The prevalence of substance use among psychiatric patients: the case study of Bugando Medical centre, Mwanza (northern Tanzania).
Ndetei David M.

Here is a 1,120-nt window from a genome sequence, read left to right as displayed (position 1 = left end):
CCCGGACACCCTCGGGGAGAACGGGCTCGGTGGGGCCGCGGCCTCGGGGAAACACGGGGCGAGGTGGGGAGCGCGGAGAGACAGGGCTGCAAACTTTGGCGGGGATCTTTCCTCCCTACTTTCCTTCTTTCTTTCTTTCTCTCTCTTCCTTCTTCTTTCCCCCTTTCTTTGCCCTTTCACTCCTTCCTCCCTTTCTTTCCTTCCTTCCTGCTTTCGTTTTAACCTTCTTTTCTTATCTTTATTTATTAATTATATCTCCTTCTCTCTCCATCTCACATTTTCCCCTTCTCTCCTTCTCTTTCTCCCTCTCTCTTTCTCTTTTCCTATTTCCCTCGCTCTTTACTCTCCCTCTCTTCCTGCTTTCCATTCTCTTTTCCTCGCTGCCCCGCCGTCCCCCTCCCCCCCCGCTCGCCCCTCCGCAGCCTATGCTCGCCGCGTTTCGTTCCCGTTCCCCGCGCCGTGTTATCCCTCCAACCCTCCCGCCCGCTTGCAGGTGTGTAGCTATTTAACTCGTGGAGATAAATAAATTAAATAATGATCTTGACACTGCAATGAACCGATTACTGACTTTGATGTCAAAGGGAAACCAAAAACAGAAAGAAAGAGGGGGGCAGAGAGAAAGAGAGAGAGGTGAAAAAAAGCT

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World Health Organization (2004) documented that substance use or abuse and mental disorders are important causes of disease burden accounting for 8.8% and 16.6% of the total burden of disease in low income and lower middle-income countries, respectively. Alcohol use/abuse disorders alone contribute to 0.6%-2.6% of the total burden of disease in these countries. This cross-sectional descriptive study recruited 184 psychiatric patients seen at Bugando Medical centre and assessed them for substance involvement using the WHO Alcohol, Smoking and Substance Involvement Screening Test. The most frequently used substances among respondents were alcohol (59.3%), tobacco (38.6%), and cannabis (29.3%), while heroin and cocaine were least used (2.1% and 1.6%, respectively). Statistical significant difference existed between substance use and participants: level of education, formal employment, marital status, gender, family history of mental illness, and family history of substance use. About a third attributed their involvement into substance exclusively to peer pressure, 8.7 to both peer pressure and curiosity while 7.1% exclusively to curiosity. This result represents one of the most important risks to mental health, and is a leading factor that causes high rates of admission or reason to be seen by a psychiatrist, this cannot be ignored when managing psychiatric disorders and therefore calls for routing screening for substance involvement among clients seeking psychiatric treatment. It also calls for appropriate standard operation policy procedures that can be operationlized as a matter of clinical practice by mental health workers in their routine medical practice